Happy October, poetry friends. I love autumn, and I’m actually enjoying, kind of, the ongoing process of unpacking and settling in. And my writing has gotten back on track, too. I wrote all summer, but it was a frantic, meet-the-deadline-while-doing-a-million-other-things kind of writing. I’m still too busy, but it’s my normal kind of too busy.
This month was Kelly Fineman’s choice of art for our ekphrastic poem, and she chose this arlequin figure by Rene de Saint-Marceaux. One of her favorite aspects of it was the eyes carved behind the mask, even though you can only see them if you’re up in his face. I decided to try a French form, the tautogram, invented in the 1960s by the Oulipio movement, which I don’t know anything about. But it’s a whole poem with all the words starting with the same letter. I cheated on the title:>)
For me, this figure looked cruel and heartless, so I made him sort of a psychopath. Initially I had him deciding between mischief and murder, but that felt a little too extreme. I like malice and mischief better, as it made me think about the cruel jokes and pranks we often think are ok because we’re “just kidding.”
This poem also works for me today as Hurricane Matthew pounds Florida, where my family is. My dad’s in Titusville, alone and without power. For now, he has landline and water. I’m seeing Matthew as musing how devastating to be to Florida–I always manage to make poems connect to me personally! Here’s my poem: Make sure to check out what my Poetry Sisters came up with:
We’re missing Andi this month, but she’ll be back! Feel better, Andi!
And here are the previous Poetry Sisters collaborations:
|Sep 2016||Clogyrnach poems (“Monarch”)|
|Aug 2016||Ekphrastic poems|
|Jul 2016||Poems inspired by a Kay Ryan poem (“House for Sale”)|
|Jun 2016||Harpy poems|
|Apr 2016||“Channel-Hopping Through Grasshopper Reality TV”|
|Feb 2016||Poem Inspired by a Picasso Sculpture (ugh)|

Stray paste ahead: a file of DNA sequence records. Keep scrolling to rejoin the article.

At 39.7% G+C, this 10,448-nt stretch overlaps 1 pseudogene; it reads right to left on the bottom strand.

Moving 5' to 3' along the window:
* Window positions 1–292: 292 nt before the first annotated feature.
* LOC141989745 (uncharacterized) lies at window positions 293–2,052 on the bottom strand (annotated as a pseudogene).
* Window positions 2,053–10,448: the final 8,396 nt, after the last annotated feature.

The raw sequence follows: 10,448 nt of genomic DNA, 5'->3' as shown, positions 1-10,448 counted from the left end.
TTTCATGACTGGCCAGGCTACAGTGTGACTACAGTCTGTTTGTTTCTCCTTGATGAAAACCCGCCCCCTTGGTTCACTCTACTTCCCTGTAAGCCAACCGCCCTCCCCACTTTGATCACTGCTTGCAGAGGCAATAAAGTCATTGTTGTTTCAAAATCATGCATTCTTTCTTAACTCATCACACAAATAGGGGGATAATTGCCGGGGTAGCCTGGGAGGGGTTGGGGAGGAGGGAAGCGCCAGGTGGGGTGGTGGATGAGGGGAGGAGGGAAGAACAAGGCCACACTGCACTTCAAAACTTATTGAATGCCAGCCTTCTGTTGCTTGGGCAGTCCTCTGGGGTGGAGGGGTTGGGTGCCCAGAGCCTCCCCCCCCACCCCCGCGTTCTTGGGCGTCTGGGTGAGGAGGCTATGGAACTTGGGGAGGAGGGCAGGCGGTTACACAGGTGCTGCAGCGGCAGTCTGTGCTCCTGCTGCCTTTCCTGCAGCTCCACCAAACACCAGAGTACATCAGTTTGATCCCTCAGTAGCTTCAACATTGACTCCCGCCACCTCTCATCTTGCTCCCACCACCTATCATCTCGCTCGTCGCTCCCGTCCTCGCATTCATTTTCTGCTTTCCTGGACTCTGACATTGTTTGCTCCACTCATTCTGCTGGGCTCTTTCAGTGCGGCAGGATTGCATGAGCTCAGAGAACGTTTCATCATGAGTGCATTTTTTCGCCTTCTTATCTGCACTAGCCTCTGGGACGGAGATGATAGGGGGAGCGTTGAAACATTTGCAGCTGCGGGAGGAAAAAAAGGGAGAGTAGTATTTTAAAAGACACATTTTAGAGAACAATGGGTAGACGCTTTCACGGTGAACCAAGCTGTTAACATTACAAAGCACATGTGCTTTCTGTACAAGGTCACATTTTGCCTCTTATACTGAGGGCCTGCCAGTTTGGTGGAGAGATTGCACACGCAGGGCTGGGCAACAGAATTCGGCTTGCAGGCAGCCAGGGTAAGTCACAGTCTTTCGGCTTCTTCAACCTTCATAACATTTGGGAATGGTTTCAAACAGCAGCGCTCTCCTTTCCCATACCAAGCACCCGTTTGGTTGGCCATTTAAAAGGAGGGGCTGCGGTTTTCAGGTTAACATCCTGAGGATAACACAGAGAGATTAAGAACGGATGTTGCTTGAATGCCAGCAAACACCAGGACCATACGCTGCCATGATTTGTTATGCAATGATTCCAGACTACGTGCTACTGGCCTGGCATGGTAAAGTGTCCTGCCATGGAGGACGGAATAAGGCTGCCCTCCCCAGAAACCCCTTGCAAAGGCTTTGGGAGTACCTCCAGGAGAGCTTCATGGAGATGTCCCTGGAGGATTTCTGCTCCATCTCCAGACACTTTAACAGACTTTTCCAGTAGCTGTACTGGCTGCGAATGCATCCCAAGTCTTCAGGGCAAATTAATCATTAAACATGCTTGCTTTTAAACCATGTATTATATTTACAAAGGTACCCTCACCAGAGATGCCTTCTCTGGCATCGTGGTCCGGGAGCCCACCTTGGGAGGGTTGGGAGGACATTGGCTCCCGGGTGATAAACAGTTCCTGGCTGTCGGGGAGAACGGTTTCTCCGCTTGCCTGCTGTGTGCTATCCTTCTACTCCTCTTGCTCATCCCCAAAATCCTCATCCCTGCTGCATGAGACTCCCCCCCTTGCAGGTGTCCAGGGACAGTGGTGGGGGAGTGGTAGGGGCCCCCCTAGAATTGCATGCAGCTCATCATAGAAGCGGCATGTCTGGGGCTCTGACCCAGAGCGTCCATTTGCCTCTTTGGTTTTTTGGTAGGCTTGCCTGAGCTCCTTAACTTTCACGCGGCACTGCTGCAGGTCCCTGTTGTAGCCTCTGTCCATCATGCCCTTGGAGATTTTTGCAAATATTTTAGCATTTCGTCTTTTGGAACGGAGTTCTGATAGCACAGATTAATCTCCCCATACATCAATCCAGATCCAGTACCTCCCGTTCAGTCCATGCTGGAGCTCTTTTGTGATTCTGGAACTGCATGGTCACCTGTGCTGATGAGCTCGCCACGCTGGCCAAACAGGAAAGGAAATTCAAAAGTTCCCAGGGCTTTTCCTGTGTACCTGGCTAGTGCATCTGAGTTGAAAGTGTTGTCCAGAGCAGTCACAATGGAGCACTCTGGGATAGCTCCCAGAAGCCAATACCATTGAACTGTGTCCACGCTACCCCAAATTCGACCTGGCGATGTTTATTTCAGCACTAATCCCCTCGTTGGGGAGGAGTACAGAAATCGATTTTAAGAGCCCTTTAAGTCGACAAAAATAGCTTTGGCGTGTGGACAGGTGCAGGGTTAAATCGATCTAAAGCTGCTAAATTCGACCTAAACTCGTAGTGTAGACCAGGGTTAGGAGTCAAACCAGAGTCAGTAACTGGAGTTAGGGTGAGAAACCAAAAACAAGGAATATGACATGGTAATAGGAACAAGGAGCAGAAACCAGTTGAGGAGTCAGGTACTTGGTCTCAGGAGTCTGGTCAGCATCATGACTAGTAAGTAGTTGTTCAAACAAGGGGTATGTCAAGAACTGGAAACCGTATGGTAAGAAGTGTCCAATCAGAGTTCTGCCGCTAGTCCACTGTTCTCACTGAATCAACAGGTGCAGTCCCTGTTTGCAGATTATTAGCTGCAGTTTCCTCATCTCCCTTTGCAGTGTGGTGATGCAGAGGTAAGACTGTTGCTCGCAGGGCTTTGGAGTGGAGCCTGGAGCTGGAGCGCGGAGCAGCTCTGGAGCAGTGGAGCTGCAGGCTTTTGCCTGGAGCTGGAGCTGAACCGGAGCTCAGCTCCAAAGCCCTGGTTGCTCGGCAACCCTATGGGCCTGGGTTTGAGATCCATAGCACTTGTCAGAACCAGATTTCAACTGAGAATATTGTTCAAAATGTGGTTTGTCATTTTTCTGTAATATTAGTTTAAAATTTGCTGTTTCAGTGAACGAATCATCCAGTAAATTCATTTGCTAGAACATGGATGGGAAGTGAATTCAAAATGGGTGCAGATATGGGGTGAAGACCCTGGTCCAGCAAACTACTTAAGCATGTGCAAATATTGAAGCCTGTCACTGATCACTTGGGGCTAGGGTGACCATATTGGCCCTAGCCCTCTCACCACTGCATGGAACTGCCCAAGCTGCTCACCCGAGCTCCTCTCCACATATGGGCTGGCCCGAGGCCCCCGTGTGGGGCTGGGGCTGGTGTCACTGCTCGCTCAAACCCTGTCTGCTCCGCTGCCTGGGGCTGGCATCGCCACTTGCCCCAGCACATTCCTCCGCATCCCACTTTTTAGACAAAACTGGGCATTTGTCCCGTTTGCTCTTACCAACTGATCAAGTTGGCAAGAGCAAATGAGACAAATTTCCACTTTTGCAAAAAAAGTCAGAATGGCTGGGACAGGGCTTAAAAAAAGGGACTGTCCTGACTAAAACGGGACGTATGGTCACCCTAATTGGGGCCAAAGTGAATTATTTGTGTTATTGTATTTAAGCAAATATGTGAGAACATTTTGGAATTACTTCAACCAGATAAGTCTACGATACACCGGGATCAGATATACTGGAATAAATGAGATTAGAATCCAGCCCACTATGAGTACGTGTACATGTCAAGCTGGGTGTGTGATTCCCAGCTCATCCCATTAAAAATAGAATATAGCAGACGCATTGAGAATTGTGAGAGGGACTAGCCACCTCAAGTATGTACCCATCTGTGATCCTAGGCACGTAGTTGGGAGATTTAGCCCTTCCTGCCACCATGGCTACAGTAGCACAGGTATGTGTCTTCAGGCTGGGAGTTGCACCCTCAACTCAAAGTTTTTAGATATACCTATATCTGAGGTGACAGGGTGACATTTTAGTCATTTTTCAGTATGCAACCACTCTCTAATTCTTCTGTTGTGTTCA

|Jan 2016||Crown sonnet (on the periodic table)|
|Nov 2015||Ekphrastic poems|
|Sep 2015||Found poems|
|Aug 2015||Classified haiku|
|Jul 2015||Inspired by e.e. cummings’ poems|
|Mar 2015||Sestinas (Lord have mercy)|
|Feb 2015||Villanelles on hidden things|
|Jan 2015||Triolets on beginnings (And I posted an extra one here.)|
|Pre-2015||Villanelles, a crown sonnet, rondeau redoubles, and pantoums|
And for more Poetry Friday fun, check out the Poetry Friday Roundup, with Violet Nesdolyl! Save Save Save Save Save Save Save
Matt Forrest Esenwine says
Intriguing, Laura – both your poem, and the form itself! I first learned about Oulipio in a book that the Poetry Princess herself, Joy Acey, gave me a few years ago, following a Highlights workshop…there are some really fascinating forms they created!
Cool! I don’t know how I feel about the form–it’s very…stagey? But it’s fun to play with.
Love it! I agree he sees a bit creepy, but glad you chose malice over murder.
Yeah, it does seem the better choice for this poem. Thanks, Sally!
Laura, what an intriguing form of poetry. I think you should show this type at the conference as a different type of an #imagepoem. I would think people will have fun flowing their words with the same initial letter. I found an app that is similar to Word Swag-Typorama. It’s fun and is free.